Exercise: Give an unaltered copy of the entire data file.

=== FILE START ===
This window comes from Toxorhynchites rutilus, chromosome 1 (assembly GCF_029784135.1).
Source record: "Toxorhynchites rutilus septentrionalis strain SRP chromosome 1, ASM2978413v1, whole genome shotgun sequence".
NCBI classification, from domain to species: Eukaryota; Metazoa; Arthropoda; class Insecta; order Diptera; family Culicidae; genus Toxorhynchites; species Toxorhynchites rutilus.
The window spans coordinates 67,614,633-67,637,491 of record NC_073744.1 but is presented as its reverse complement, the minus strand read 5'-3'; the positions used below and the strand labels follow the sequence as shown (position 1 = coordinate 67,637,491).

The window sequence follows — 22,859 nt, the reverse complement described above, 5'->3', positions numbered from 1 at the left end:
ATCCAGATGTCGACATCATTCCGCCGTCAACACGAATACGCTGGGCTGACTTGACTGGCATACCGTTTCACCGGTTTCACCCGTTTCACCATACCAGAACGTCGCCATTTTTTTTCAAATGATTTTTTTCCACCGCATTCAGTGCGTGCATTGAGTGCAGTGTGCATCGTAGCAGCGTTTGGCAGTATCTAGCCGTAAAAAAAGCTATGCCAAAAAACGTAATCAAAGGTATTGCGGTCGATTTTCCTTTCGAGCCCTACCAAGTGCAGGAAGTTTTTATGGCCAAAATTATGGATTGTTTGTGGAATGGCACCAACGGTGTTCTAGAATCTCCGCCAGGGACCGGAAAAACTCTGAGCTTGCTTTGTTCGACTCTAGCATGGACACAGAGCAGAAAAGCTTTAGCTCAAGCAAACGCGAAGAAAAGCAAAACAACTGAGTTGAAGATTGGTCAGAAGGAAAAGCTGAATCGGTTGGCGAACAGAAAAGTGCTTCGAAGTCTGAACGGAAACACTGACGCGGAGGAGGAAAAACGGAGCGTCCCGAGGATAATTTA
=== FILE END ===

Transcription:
This window comes from Toxorhynchites rutilus, chromosome 1 (assembly GCF_029784135.1).
Source record: "Toxorhynchites rutilus septentrionalis strain SRP chromosome 1, ASM2978413v1, whole genome shotgun sequence".
NCBI classification, from domain to species: Eukaryota; Metazoa; Arthropoda; class Insecta; order Diptera; family Culicidae; genus Toxorhynchites; species Toxorhynchites rutilus.
The window spans coordinates 67,614,633-67,637,491 of record NC_073744.1 but is presented as its reverse complement, the minus strand read 5'-3'; the positions used below and the strand labels follow the sequence as shown (position 1 = coordinate 67,637,491).

The window sequence follows — 22,859 nt, the reverse complement described above, 5'->3', positions numbered from 1 at the left end:
ATCCAGATGTCGACATCATTCCGCCGTCAACACGAATACGCTGGGCTGACTTGACTGGCATACCGTTTCACCGGTTTCACCCGTTTCACCATACCAGAACGTCGCCATTTTTTTTCAAATGATTTTTTTCCACCGCATTCAGTGCGTGCATTGAGTGCAGTGTGCATCGTAGCAGCGTTTGGCAGTATCTAGCCGTAAAAAAAGCTATGCCAAAAAACGTAATCAAAGGTATTGCGGTCGATTTTCCTTTCGAGCCCTACCAAGTGCAGGAAGTTTTTATGGCCAAAATTATGGATTGTTTGTGGAATGGCACCAACGGTGTTCTAGAATCTCCGCCAGGGACCGGAAAAACTCTGAGCTTGCTTTGTTCGACTCTAGCATGGACACAGAGCAGAAAAGCTTTAGCTCAAGCAAACGCGAAGAAAAGCAAAACAACTGAGTTGAAGATTGGTCAGAAGGAAAAGCTGAATCGGTTGGCGAACAGAAAAGTGCTTCGAAGTCTGAACGGAAACACTGACGCGGAGGAGGAAAAACGGAGCGTCCCGAGGATAATTTA